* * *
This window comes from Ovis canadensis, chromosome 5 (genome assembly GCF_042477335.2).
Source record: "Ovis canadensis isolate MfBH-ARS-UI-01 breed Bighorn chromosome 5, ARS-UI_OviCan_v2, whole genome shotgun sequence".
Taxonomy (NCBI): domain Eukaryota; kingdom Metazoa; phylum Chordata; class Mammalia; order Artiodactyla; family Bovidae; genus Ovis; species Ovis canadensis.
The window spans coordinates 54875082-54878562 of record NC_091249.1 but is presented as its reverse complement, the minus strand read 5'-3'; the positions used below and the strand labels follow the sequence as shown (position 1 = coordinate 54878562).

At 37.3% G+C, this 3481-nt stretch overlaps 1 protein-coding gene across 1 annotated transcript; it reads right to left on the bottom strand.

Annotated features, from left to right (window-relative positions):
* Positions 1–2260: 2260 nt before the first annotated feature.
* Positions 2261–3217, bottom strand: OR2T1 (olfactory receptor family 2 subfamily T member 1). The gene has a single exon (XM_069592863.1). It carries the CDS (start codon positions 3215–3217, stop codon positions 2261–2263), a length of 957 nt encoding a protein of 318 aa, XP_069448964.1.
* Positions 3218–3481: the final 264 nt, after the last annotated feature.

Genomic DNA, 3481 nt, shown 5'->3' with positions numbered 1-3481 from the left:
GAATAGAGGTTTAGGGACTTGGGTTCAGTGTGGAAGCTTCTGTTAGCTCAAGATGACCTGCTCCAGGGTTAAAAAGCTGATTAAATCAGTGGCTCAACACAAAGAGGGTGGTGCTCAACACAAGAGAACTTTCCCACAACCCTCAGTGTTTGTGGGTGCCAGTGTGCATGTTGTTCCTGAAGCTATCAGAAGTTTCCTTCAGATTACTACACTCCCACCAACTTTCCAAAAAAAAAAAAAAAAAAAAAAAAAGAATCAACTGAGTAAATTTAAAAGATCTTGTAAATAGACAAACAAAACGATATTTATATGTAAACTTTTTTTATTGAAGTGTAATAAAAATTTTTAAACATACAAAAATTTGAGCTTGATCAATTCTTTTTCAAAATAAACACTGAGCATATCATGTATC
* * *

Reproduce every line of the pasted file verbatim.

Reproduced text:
This window comes from Ovis canadensis, chromosome 5 (genome assembly GCF_042477335.2).
Source record: "Ovis canadensis isolate MfBH-ARS-UI-01 breed Bighorn chromosome 5, ARS-UI_OviCan_v2, whole genome shotgun sequence".
Taxonomy (NCBI): domain Eukaryota; kingdom Metazoa; phylum Chordata; class Mammalia; order Artiodactyla; family Bovidae; genus Ovis; species Ovis canadensis.
The window spans coordinates 54875082-54878562 of record NC_091249.1 but is presented as its reverse complement, the minus strand read 5'-3'; the positions used below and the strand labels follow the sequence as shown (position 1 = coordinate 54878562).

At 37.3% G+C, this 3481-nt stretch overlaps 1 protein-coding gene across 1 annotated transcript; it reads right to left on the bottom strand.

Annotated features, from left to right (window-relative positions):
* Positions 1–2260: 2260 nt before the first annotated feature.
* Positions 2261–3217, bottom strand: OR2T1 (olfactory receptor family 2 subfamily T member 1). The gene has a single exon (XM_069592863.1). It carries the CDS (start codon positions 3215–3217, stop codon positions 2261–2263), a length of 957 nt encoding a protein of 318 aa, XP_069448964.1.
* Positions 3218–3481: the final 264 nt, after the last annotated feature.

Genomic DNA, 3481 nt, shown 5'->3' with positions numbered 1-3481 from the left:
GAATAGAGGTTTAGGGACTTGGGTTCAGTGTGGAAGCTTCTGTTAGCTCAAGATGACCTGCTCCAGGGTTAAAAAGCTGATTAAATCAGTGGCTCAACACAAAGAGGGTGGTGCTCAACACAAGAGAACTTTCCCACAACCCTCAGTGTTTGTGGGTGCCAGTGTGCATGTTGTTCCTGAAGCTATCAGAAGTTTCCTTCAGATTACTACACTCCCACCAACTTTCCAAAAAAAAAAAAAAAAAAAAAAAAAGAATCAACTGAGTAAATTTAAAAGATCTTGTAAATAGACAAACAAAACGATATTTATATGTAAACTTTTTTTATTGAAGTGTAATAAAAATTTTTAAACATACAAAAATTTGAGCTTGATCAATTCTTTTTCAAAATAAACACTGAGCATATCATGTATC